1. The adjective madaniyya (fem. of madani) derives from the noun madina (literally city). As such, madina is the Arabic term for Greek polis; the adjective madani renders politikē. For a discussion of the implications of these terms, see Rudolph 2012a: 444–447; Gutas 2004.
2. In this connection, the distinction between “perfect” (kamil) and “excellent” (fadil) should be noted: while ‘perfect’ in the quoted passages refers to the completeness of the starting conditions, ‘excellent’ indicates the soundness of the pursued goal, corresponding to the natural telos.
3. The distinction in the Attainment is more precisely between “earthly happiness in this life and supreme happiness in the life beyond” (Attainment i, 1: 13). From the overall conception, to be fleshed out in section 3.1, it would appear that “earthly happiness” corresponds to the well-being of the madina and all its parts, whereas “supreme” or “ultimate happiness” designates individual felicity of the hereafter. Al-Farabi moreover distinguishes between presumed and true happiness, particularly to discriminate excellent from deficient societies; for this see the indications in section 4.2; cf. Enumeration 3: 78.
4. In his extant writings, al-Farabi regularly refers to the afterlife. It should, however, be noted that there is some dispute in the scholarship as to whether al-Farabi himself, actually, subscribes to the idea of an afterlife or rather rejects it; cf. Rudolph 2012a: 440–442, for an overview and reference to core positions. As the present entry is based on al-Farabi’s extant writings and since these explicitly mention the hereafter and connect true, individual happiness with this state, his theory will be presented accordingly. This is not to deny the possibility that in other writings, which nowadays are lost (such as his commentary on the Nicomachean Ethics, which is at the basis of this dispute), al-Farabi defended a different view.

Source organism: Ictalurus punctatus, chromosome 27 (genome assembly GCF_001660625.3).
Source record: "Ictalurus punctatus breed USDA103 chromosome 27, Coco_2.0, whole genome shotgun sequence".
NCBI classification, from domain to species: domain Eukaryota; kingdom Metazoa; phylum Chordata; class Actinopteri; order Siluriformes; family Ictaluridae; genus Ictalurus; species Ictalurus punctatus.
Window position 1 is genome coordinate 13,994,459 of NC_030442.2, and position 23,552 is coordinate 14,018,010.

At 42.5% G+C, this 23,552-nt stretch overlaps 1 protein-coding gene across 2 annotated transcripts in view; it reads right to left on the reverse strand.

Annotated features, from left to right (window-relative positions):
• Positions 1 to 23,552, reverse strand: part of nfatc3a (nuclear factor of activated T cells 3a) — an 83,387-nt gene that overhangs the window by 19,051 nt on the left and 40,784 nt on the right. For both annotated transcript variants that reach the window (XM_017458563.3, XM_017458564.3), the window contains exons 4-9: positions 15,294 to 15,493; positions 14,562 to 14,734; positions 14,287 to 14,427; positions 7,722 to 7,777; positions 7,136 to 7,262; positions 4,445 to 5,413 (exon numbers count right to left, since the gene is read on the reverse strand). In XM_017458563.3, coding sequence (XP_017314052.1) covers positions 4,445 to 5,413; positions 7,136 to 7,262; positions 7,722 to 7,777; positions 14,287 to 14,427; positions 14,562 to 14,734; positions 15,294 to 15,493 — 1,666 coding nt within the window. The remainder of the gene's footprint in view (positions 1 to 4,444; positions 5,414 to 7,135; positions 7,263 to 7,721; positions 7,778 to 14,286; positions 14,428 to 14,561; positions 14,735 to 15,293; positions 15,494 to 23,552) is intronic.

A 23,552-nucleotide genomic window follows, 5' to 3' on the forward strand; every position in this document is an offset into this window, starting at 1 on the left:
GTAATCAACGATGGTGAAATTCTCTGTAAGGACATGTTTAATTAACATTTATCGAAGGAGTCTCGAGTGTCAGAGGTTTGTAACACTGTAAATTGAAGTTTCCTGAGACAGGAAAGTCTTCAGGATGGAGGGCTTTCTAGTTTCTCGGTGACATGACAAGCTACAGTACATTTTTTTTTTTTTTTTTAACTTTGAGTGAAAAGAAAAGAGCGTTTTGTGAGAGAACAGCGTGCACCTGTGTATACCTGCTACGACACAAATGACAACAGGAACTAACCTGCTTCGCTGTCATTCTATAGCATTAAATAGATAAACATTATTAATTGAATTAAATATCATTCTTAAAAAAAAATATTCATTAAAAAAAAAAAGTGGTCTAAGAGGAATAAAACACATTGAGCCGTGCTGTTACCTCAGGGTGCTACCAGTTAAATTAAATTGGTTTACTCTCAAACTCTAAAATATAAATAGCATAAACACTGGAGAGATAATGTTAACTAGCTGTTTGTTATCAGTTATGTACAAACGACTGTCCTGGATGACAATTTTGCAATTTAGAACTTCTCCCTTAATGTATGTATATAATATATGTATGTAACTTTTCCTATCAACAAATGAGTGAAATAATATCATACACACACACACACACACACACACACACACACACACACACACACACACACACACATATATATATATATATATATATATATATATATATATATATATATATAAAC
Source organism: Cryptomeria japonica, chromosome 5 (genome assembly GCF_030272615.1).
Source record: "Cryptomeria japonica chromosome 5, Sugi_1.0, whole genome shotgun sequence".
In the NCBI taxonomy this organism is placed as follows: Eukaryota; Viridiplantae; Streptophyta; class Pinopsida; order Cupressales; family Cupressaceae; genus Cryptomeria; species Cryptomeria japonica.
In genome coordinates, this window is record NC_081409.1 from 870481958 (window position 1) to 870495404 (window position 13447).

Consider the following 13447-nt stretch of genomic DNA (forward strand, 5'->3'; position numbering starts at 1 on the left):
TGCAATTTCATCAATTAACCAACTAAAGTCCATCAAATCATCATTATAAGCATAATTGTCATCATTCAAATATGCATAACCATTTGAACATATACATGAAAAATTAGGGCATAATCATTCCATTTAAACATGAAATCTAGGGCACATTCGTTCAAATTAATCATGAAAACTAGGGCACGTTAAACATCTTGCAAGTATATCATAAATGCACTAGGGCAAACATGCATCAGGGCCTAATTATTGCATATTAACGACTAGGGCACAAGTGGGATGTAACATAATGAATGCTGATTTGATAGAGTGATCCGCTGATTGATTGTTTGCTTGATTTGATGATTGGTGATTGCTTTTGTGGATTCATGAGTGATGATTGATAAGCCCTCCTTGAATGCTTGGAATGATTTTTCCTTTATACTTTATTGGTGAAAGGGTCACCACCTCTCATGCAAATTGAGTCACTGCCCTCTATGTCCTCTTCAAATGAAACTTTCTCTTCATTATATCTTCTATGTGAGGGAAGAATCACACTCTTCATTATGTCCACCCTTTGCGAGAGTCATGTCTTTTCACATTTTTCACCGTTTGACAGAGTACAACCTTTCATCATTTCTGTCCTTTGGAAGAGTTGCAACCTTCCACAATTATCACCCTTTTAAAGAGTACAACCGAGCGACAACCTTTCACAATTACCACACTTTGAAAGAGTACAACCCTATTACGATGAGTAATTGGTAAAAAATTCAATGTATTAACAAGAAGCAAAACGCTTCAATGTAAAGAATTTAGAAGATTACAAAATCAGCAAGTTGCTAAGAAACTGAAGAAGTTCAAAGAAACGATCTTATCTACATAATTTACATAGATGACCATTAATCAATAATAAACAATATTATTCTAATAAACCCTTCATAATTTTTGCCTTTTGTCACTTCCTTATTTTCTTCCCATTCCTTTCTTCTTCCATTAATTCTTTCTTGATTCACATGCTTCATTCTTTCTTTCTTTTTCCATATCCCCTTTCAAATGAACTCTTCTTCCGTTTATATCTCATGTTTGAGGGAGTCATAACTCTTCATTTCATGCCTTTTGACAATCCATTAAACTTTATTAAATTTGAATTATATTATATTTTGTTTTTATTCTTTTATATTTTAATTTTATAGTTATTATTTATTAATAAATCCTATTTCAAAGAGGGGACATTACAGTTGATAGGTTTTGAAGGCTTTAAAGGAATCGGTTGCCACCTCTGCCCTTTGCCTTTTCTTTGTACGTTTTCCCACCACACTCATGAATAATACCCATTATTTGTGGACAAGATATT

5. In general, al-Farabi accepts Greek ancient cosmology, according to which the cosmos can be divided into a sublunary and a supralunary sphere. While the sublunary sphere is constituted by the four elements (earth, water, air, fire) and determined by the natural laws, the supralunary sphere is—with the exception of the ether (a quasi-matter of which, for instance, the bodies of the stars and planets consist)—immaterial and inhabited by the so-called ‘separate intelligences or intellects’, such as the ‘active intellect’ (on which more below). With their circular movements, the celestial bodies (chiefly, the planets, the sun, and the moon) causally determine matter and, thus, the natural laws of the sublunary sphere. A classic example of this is the tides which are brought about by the lunar cycle.
6. The active intellect, on this theory, is the last (in order of emanation) of the separate intelligences or intellects. In contrast to the celestial bodies (planets, sun, moon), it does not directly influence corporeal entities of the sublunary sphere, but instead the human soul endowed with intellect and imagination. The active intellect is simultaneously the cause of existence of the individuals inhabiting the sublunary sphere (in Avicenna’s words, it is the “giver of the forms”) and the active principle, introduced into psychology by Aristotle’s De anima, which actualizes the human intellect. For al-Farabi’s particular views on these two topics, see the entries on his metaphysics and psychology.